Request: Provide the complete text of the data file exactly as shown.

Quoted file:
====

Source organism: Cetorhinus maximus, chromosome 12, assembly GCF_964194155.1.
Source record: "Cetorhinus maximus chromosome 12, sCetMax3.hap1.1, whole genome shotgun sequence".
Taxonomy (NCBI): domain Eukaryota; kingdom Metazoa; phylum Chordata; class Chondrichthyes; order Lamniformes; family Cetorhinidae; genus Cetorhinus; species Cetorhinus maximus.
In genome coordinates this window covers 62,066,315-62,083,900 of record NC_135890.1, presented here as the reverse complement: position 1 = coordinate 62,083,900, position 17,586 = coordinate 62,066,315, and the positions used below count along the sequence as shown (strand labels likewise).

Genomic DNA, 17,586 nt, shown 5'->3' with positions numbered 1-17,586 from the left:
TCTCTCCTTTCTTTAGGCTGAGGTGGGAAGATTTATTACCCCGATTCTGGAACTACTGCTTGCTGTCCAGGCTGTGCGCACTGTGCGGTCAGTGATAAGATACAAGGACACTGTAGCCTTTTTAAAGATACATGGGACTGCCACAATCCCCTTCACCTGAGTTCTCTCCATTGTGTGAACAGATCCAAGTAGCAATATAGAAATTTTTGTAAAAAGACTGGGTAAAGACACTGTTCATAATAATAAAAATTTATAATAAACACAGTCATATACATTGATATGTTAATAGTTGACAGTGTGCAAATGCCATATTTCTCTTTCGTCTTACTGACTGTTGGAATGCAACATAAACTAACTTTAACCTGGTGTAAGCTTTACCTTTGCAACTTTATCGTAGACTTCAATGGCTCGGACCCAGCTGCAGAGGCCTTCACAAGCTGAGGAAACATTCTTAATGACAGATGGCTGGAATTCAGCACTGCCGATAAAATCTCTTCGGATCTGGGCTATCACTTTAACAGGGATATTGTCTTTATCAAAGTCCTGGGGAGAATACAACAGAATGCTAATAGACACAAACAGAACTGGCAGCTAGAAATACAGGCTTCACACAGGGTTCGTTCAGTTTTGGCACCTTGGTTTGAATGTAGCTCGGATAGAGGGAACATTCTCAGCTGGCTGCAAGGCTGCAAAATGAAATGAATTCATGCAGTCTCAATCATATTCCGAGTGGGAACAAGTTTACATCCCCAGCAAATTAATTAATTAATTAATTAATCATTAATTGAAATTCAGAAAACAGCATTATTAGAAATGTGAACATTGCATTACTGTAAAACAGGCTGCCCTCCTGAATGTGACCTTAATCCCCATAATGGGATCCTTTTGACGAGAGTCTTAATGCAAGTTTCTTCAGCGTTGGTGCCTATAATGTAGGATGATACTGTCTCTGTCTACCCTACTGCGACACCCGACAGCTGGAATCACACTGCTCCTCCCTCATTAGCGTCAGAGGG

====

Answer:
Source organism: Cetorhinus maximus, chromosome 12, assembly GCF_964194155.1.
Source record: "Cetorhinus maximus chromosome 12, sCetMax3.hap1.1, whole genome shotgun sequence".
Taxonomy (NCBI): domain Eukaryota; kingdom Metazoa; phylum Chordata; class Chondrichthyes; order Lamniformes; family Cetorhinidae; genus Cetorhinus; species Cetorhinus maximus.
In genome coordinates this window covers 62,066,315-62,083,900 of record NC_135890.1, presented here as the reverse complement: position 1 = coordinate 62,083,900, position 17,586 = coordinate 62,066,315, and the positions used below count along the sequence as shown (strand labels likewise).

Genomic DNA, 17,586 nt, shown 5'->3' with positions numbered 1-17,586 from the left:
TCTCTCCTTTCTTTAGGCTGAGGTGGGAAGATTTATTACCCCGATTCTGGAACTACTGCTTGCTGTCCAGGCTGTGCGCACTGTGCGGTCAGTGATAAGATACAAGGACACTGTAGCCTTTTTAAAGATACATGGGACTGCCACAATCCCCTTCACCTGAGTTCTCTCCATTGTGTGAACAGATCCAAGTAGCAATATAGAAATTTTTGTAAAAAGACTGGGTAAAGACACTGTTCATAATAATAAAAATTTATAATAAACACAGTCATATACATTGATATGTTAATAGTTGACAGTGTGCAAATGCCATATTTCTCTTTCGTCTTACTGACTGTTGGAATGCAACATAAACTAACTTTAACCTGGTGTAAGCTTTACCTTTGCAACTTTATCGTAGACTTCAATGGCTCGGACCCAGCTGCAGAGGCCTTCACAAGCTGAGGAAACATTCTTAATGACAGATGGCTGGAATTCAGCACTGCCGATAAAATCTCTTCGGATCTGGGCTATCACTTTAACAGGGATATTGTCTTTATCAAAGTCCTGGGGAGAATACAACAGAATGCTAATAGACACAAACAGAACTGGCAGCTAGAAATACAGGCTTCACACAGGGTTCGTTCAGTTTTGGCACCTTGGTTTGAATGTAGCTCGGATAGAGGGAACATTCTCAGCTGGCTGCAAGGCTGCAAAATGAAATGAATTCATGCAGTCTCAATCATATTCCGAGTGGGAACAAGTTTACATCCCCAGCAAATTAATTAATTAATTAATTAATCATTAATTGAAATTCAGAAAACAGCATTATTAGAAATGTGAACATTGCATTACTGTAAAACAGGCTGCCCTCCTGAATGTGACCTTAATCCCCATAATGGGATCCTTTTGACGAGAGTCTTAATGCAAGTTTCTTCAGCGTTGGTGCCTATAATGTAGGATGATACTGTCTCTGTCTACCCTACTGCGACACCCGACAGCTGGAATCACACTGCTCCTCCCTCATTAGCGTCAGAGGG